When the acejotaemeros arrived, they kneeled before Correa and requested a blessing from the modern-day Miles Christianus, who wielded weapons of kindness and understanding. Because of their brief imprisonment, the ACJM – defender of the principles, freedoms and rights of the Church – gained many recruits, which resulted in an avalanche of signatures. The army of young Catholics also posted copies of the foundation’s manifesto and the program of the League on walls along the streets, for which some were arrested, as per the orders of Ortiz. But having committed no punishable crime, they were soon released, much to the displeasure of the general, whose uncharitable hatred for Correa festered. 

On June 14, 1926, the regime signed into law – set to take effect on July 31 – the anti-Catholic legislation, the Law for Reforming the Penal Code, commonly referred to as Calles Law, because it was an executive decree from Calles, the Mexican president, who, basically, outlawed Catholicism. 

Subsequently, the Mexican bishops ordered, on July 25, 1926, that all churches be closed to the Sacraments “from July 31 of this year, until we decide otherwise.” In part, the episcopal letter stated: 

“In the impossibility of continuing to exercise the Sacred Ministry according to the conditions imposed by the aforementioned Decree, after having consulted with Our Most Holy Father, His Holiness Pius XI [Ambrogio Damiano Achille Ratti (1857-1939)], and obtained his approval, we order that, from July 31 of this year, until we decide otherwise, the public worship that requires the intervention of the priest will be suspended in all the temples of the Republic.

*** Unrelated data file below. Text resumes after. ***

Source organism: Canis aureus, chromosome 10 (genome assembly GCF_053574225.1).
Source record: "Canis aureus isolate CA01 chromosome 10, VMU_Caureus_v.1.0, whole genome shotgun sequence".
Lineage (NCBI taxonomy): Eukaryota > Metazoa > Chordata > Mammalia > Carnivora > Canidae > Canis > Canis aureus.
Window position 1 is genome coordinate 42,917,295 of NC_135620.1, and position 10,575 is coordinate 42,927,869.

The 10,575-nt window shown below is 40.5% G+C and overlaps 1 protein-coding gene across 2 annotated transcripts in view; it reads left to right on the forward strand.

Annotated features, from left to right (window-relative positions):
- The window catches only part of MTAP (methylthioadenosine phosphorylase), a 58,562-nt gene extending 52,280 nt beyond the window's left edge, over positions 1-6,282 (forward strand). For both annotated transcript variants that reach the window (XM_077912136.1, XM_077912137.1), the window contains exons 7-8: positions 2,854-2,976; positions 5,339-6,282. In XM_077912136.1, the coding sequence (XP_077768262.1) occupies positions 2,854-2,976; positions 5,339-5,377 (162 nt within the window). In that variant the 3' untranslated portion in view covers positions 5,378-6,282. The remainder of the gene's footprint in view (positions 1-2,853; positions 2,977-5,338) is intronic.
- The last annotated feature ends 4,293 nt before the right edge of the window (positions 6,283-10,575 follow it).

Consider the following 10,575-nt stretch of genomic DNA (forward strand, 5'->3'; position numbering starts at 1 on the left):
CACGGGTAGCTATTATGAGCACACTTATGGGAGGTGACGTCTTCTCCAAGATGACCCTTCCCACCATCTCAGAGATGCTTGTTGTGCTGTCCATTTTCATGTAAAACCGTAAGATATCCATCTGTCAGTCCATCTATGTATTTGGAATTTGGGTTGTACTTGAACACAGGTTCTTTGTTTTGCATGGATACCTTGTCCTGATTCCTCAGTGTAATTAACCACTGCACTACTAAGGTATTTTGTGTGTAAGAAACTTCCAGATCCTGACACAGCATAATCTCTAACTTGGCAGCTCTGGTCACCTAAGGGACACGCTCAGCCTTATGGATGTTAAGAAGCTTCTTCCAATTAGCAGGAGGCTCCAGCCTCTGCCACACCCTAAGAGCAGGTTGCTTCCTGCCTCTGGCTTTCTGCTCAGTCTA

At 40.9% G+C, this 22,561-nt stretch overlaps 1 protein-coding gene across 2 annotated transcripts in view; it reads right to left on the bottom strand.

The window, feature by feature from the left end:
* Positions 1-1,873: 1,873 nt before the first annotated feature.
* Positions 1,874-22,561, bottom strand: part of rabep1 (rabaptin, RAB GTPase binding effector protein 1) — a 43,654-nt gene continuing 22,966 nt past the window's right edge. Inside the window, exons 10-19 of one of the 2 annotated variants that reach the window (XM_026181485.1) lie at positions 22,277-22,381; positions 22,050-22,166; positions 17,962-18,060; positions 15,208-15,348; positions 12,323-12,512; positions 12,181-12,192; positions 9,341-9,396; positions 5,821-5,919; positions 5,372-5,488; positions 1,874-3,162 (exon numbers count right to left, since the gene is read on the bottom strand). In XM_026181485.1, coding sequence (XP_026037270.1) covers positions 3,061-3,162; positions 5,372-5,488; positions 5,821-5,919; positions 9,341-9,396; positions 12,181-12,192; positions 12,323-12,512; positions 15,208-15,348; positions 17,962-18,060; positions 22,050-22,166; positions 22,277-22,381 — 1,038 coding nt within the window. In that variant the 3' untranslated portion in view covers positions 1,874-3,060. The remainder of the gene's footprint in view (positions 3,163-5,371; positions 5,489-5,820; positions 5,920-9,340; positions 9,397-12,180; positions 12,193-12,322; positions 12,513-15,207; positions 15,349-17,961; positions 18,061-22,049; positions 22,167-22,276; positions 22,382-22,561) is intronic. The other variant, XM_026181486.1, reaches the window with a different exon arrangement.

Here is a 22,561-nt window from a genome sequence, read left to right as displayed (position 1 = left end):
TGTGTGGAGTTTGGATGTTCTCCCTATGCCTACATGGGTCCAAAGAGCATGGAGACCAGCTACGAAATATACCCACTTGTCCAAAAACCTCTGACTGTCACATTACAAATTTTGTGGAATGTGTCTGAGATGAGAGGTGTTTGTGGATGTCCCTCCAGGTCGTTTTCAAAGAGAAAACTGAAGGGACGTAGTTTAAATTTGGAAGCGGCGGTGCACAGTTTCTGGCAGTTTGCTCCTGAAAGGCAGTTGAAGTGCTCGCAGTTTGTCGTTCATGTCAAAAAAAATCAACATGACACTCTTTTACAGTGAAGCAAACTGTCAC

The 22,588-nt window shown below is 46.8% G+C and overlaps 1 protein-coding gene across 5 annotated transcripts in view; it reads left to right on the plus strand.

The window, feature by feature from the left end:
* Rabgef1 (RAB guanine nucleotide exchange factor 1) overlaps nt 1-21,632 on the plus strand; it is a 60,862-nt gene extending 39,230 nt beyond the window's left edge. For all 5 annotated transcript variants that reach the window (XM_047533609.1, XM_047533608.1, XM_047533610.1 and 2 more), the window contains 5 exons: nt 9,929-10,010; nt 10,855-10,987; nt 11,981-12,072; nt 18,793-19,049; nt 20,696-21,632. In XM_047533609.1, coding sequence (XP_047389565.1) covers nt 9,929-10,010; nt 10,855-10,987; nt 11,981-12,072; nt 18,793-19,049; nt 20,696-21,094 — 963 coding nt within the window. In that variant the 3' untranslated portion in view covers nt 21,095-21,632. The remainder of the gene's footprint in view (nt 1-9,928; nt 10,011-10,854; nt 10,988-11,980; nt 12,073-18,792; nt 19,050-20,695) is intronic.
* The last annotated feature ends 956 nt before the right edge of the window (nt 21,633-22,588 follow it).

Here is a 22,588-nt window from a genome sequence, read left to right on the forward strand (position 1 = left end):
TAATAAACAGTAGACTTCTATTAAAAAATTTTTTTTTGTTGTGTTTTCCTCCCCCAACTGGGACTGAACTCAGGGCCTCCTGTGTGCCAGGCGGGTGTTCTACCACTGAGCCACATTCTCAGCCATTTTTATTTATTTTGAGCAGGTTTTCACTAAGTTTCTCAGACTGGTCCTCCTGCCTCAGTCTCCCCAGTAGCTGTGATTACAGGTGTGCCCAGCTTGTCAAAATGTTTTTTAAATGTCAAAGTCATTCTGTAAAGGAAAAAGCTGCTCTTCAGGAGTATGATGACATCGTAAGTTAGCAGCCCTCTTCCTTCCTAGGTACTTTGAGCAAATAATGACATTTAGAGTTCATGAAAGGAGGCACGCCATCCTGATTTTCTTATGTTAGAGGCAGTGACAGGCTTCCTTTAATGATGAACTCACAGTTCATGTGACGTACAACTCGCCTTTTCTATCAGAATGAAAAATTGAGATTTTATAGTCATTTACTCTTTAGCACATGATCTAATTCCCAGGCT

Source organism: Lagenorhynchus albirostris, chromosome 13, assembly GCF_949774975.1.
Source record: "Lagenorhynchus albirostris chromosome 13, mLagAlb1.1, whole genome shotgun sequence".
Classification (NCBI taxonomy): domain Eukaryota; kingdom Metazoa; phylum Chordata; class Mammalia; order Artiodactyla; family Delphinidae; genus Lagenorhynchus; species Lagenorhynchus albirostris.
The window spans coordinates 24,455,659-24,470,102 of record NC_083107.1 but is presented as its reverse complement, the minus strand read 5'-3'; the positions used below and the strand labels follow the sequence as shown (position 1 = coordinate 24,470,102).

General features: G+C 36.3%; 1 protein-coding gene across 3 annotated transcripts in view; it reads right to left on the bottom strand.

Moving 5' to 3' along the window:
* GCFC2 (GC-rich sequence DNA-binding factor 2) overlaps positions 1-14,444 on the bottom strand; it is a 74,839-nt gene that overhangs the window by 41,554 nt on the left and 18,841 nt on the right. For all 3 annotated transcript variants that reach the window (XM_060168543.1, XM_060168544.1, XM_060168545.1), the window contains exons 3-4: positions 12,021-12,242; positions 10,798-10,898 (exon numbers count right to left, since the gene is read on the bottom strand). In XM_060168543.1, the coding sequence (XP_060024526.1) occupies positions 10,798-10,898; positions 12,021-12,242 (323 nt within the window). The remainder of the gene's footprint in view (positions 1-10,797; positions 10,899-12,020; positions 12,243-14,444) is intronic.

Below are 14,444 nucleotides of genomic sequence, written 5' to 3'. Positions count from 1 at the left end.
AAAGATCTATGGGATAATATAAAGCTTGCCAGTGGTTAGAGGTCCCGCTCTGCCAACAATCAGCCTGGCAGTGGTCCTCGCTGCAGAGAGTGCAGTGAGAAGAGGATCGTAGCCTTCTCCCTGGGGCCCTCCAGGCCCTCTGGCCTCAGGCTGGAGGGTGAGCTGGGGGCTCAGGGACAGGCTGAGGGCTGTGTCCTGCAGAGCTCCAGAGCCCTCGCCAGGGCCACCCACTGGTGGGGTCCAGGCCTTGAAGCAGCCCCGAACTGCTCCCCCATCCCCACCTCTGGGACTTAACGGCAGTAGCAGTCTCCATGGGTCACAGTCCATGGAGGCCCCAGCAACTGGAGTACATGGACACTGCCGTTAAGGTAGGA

“We warn you, beloved children, that it is not a matter of imposing the very serious penalty of the interdict, but rather using the only means that we currently have to express our disagreement with the anti-religious articles of the Constitution and the laws that sanction them. 

“The temples will not be closed, so that the faithful can continue to pray in them. The priests in charge of them will withdraw from them to exempt themselves from the penalties imposed by the Executive Decree, therefore being exempt from giving the notice required by law. 

“We leave the temples in the care of the faithful, and we are sure that they will conserve with total care the sanctuaries that they inherited from their elders, or those at the cost of sacrifices they built and consecrated themselves to worship God.” 

Preparations began. 

To spiritually arm the acejotaemeros for the impending spiritual battles, Correa offered a series of spiritual exercises, first published, in 1548, by the founder of the Order of Jesus, Saint Ignatius of Loyola (Iñigo López de Oñaz y Loyola, 1491-1556), based on the Spaniard’s personal meditations, contemplations and prayers. 

In the final hours, on the final day, Friday, July 30, services were held in the 12,000 Roman Catholic churches throughout Mexico. Priests offered continuous Masses every 30 minutes to parishioners, elbow to elbow, clamoring for the Sacraments in standing-room-only facilities until nightfall, when the government grabbed control of church annexes and sealed up ecclesiastical treasures, in accordance with the religious regulations that were to become effective the next day, July 31. To add insult to injury, Mexican President Calles gave the Pope’s representative, Monsignor Tito Crespi, 24 hours to leave Mexico, all reported by the New York Times.